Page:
If we’re developing a system or process based on user-stories, from whom do we capture those stories? Whose story is it?
The temptation, of course, is to write all of those stories ourselves – but in general that’s not a good idea. (The one time when it is useful to do that is when we’re ‘scratching an itch’, as programmers call it – building something to solve a practical problem of our own. But in that case, we may well end up being the only user – which also might not be a good idea.)
We also need to be careful about whose perspective we use. The temptation here is to build from our own viewpoint – after all, it’s our system, our process. But that too is rarely a good idea: remember Chris Potts‘ dictum from recrEAtion, that “Customers do not appear in our processes – we appear in their experiences”. We’re always part of a larger picture, and it’s in the links between the different parts that essential items so easily get lost. What our users will need here is a seamless flow across the whole of their story – so the user-stories we need here will show the connection to that larger picture, rather than solely our own part in that picture.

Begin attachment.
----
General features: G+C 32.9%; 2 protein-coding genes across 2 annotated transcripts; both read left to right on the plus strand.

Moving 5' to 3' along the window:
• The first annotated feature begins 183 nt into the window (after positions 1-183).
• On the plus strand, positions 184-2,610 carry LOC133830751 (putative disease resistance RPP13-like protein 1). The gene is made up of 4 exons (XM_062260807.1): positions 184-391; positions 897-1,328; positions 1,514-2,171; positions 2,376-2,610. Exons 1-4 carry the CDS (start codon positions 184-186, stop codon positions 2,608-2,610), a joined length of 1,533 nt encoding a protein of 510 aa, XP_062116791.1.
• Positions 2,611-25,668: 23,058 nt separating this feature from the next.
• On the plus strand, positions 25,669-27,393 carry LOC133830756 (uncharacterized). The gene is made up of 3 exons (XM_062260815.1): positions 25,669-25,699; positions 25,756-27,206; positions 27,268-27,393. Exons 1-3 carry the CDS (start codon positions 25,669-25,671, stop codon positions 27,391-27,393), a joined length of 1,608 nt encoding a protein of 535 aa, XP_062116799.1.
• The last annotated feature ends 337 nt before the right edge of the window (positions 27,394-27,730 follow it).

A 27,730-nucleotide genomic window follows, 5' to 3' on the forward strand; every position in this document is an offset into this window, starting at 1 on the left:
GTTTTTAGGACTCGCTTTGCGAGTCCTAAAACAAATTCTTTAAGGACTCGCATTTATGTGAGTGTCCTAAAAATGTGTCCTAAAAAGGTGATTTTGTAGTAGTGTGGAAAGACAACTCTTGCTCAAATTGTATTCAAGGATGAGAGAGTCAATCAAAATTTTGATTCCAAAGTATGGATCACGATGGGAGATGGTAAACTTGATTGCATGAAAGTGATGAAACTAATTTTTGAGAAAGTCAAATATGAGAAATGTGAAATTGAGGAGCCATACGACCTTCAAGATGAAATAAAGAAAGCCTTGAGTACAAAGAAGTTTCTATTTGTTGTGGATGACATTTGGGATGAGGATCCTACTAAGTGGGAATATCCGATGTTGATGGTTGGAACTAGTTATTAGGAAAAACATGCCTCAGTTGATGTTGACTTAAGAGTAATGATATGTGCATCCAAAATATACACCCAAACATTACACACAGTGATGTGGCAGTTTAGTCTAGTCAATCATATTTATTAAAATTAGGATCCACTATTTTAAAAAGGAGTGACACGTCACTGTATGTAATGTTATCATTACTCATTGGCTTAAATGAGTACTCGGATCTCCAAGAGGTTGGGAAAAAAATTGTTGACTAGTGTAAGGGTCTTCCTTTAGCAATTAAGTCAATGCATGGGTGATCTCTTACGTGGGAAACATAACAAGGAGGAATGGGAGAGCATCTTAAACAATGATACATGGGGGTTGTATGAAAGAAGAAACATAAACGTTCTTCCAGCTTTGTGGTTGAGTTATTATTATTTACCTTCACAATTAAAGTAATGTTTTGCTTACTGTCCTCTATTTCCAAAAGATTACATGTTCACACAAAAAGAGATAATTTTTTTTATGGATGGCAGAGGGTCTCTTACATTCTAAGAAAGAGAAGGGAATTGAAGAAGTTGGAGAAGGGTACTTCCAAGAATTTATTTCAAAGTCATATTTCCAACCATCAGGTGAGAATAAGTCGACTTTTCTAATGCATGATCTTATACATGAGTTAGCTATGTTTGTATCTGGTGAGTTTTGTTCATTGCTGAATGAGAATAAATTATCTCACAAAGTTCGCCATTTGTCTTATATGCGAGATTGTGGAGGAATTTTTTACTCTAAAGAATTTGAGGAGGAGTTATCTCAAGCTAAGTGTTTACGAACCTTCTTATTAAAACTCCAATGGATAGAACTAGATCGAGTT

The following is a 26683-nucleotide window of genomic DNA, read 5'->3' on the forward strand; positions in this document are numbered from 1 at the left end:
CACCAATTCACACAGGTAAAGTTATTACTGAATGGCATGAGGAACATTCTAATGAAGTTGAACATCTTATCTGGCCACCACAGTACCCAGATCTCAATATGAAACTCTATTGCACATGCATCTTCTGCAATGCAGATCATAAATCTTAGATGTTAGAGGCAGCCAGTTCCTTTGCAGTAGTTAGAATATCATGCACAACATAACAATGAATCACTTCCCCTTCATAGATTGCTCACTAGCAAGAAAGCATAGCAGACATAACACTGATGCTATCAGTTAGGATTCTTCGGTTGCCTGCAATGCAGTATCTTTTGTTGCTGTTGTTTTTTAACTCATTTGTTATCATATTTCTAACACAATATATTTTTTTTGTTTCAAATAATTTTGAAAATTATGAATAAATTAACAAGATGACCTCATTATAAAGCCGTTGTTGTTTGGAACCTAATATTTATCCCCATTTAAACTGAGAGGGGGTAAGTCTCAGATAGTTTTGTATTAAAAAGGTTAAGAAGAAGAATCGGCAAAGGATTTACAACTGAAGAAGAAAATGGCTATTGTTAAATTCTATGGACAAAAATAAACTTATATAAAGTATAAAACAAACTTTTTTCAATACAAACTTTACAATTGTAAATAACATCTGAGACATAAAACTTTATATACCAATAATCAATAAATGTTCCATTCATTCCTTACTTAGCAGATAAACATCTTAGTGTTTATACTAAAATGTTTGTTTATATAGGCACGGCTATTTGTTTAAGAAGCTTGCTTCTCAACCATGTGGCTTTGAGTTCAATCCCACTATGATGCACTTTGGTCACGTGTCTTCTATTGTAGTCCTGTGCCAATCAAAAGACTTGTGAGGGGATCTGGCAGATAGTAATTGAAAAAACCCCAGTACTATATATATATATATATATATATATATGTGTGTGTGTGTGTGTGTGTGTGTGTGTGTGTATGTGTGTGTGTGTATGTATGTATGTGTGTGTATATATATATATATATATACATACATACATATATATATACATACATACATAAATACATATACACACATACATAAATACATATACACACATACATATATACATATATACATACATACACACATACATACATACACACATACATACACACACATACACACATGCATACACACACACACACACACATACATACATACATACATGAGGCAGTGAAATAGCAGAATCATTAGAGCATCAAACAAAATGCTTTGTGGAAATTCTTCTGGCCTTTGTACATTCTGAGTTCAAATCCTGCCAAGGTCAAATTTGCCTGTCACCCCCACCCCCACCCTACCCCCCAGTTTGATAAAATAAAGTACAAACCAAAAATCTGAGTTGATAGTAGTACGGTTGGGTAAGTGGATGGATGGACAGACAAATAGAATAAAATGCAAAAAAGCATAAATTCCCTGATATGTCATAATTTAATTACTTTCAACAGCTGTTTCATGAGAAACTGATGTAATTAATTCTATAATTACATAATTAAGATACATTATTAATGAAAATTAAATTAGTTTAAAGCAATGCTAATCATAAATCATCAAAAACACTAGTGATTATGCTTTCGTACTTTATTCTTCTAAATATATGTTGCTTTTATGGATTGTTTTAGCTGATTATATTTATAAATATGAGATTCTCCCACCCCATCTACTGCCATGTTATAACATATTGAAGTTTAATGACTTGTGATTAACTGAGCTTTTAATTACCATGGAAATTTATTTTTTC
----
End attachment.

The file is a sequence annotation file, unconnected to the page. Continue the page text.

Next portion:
For example, take the literal metaphor of the market. Our system acts like a tiny window onto the overall market, and our users connect to our system through that tiny window onto the – to us – ‘outside world’. What we need to know is what would make it easy for them to talk with us – and what might get in the way.
Are we blocking the window with our advertising, our wares?
Is the window so small that it blocks out the possibility of conversations with other would-be users?
Is there so much clutter and chaos around the outside of the window that they can’t even get to see us?
What else is going on out there in the marketplace that might distract them, or disconnect them from our story?
And who are our users anyway? How would they identify themselves as our users? How and why do they choose – or not-choose – to be part of our story? What helps them make that choice? – and, equally important to us, the appropriate choice?
So that’s an important question here: whose story?
It’s not just our own story – the whole point is that it’s always a wider story, a shared story, that extends beyond just our own part of that overall story-space. Use Zahmoo to capture those broader user-stories, and connect them to the smaller stories that we need for our system- or process-design.